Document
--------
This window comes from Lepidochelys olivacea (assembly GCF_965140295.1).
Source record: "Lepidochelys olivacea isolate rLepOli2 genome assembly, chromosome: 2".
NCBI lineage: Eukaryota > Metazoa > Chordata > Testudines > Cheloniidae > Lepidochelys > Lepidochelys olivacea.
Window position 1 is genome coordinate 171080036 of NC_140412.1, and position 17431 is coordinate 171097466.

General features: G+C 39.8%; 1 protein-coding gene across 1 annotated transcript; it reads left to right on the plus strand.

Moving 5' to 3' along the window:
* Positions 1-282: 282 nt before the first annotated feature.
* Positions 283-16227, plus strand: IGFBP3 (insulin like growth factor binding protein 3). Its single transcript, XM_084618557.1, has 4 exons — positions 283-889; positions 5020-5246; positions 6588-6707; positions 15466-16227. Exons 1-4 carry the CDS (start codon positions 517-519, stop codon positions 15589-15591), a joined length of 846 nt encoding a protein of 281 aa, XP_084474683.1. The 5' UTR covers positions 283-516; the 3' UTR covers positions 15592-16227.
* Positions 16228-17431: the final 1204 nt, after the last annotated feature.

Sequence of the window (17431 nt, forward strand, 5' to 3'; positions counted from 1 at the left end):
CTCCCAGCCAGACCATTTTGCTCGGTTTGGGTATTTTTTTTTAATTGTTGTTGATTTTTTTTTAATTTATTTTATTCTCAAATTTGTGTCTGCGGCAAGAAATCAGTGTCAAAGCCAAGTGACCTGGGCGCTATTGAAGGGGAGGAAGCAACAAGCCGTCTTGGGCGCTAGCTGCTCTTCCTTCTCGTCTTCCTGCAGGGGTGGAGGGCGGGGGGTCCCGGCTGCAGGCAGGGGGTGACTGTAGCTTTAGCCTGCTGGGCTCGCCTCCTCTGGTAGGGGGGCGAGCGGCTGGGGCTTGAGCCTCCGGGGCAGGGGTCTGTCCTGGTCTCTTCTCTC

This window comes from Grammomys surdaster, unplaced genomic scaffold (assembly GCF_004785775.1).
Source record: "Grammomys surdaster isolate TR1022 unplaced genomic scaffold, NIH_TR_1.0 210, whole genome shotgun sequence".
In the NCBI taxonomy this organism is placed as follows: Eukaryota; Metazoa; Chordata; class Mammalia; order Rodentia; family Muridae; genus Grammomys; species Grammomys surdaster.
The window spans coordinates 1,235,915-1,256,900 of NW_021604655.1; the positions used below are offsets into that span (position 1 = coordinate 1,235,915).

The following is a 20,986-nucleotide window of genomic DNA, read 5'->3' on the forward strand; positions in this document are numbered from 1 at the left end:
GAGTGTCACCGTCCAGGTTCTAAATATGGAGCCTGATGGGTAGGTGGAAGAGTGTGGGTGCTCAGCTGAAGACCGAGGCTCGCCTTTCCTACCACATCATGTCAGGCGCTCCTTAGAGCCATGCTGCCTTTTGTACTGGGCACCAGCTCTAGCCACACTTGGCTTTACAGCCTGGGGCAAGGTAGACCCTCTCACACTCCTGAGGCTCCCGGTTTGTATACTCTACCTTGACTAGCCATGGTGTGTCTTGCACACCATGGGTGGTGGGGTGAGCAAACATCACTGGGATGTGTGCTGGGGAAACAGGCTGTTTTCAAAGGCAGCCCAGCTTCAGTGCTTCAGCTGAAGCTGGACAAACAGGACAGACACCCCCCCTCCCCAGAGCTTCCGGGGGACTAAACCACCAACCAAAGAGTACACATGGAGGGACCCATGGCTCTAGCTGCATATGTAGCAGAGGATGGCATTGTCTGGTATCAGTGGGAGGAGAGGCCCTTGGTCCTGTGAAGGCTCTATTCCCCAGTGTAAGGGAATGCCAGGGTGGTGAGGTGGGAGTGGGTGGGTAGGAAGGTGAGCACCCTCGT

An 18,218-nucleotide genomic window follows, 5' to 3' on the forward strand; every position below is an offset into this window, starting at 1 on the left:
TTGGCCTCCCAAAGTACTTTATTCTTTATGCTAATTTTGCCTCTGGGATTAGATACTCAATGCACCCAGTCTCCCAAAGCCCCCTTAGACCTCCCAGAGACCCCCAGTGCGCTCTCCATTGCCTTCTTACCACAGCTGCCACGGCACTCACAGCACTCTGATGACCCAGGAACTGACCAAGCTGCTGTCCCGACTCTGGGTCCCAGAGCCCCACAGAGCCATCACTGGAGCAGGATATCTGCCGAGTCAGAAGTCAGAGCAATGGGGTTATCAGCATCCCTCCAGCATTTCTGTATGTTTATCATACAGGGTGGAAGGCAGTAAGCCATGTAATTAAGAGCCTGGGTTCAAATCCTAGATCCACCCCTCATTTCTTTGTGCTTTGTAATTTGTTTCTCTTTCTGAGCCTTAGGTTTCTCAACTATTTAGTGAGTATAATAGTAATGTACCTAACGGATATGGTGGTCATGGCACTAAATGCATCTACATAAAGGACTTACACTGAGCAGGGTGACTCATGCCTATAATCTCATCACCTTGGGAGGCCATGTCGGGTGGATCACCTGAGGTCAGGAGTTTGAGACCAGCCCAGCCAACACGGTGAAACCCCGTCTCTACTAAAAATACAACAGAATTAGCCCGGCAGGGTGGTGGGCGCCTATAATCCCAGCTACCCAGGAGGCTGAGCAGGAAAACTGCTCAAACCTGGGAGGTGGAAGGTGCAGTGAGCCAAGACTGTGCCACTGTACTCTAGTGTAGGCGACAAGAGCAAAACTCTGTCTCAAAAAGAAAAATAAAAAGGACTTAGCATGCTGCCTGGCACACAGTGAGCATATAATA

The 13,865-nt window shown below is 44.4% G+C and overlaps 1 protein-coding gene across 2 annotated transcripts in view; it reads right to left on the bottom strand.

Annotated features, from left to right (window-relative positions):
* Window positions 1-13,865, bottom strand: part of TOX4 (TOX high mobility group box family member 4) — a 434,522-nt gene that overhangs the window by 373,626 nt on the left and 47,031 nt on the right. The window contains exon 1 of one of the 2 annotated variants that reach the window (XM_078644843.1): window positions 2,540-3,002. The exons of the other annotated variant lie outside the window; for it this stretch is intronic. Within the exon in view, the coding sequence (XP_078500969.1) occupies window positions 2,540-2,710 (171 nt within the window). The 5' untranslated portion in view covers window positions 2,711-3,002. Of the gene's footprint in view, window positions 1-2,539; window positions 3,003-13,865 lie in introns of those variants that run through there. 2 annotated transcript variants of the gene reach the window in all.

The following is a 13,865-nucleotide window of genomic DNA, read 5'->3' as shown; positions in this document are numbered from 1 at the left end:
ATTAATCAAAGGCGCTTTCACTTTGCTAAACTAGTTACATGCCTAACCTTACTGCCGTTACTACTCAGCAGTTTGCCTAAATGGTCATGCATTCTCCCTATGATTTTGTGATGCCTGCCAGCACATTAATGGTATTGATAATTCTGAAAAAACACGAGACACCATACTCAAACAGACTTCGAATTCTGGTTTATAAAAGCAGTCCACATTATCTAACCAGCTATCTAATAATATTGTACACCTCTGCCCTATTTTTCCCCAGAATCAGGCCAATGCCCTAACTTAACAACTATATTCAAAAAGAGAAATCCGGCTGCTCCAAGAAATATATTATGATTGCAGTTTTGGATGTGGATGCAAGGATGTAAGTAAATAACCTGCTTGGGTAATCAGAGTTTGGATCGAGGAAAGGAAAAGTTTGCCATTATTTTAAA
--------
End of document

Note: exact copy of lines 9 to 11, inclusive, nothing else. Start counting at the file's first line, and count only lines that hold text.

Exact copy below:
* Positions 16228-17431: the final 1204 nt, after the last annotated feature.

Sequence of the window (17431 nt, forward strand, 5' to 3'; positions counted from 1 at the left end):
CTCCCAGCCAGACCATTTTGCTCGGTTTGGGTATTTTTTTTTAATTGTTGTTGATTTTTTTTTAATTTATTTTATTCTCAAATTTGTGTCTGCGGCAAGAAATCAGTGTCAAAGCCAAGTGACCTGGGCGCTATTGAAGGGGAGGAAGCAACAAGCCGTCTTGGGCGCTAGCTGCTCTTCCTTCTCGTCTTCCTGCAGGGGTGGAGGGCGGGGGGTCCCGGCTGCAGGCAGGGGGTGACTGTAGCTTTAGCCTGCTGGGCTCGCCTCCTCTGGTAGGGGGGCGAGCGGCTGGGGCTTGAGCCTCCGGGGCAGGGGTCTGTCCTGGTCTCTTCTCTC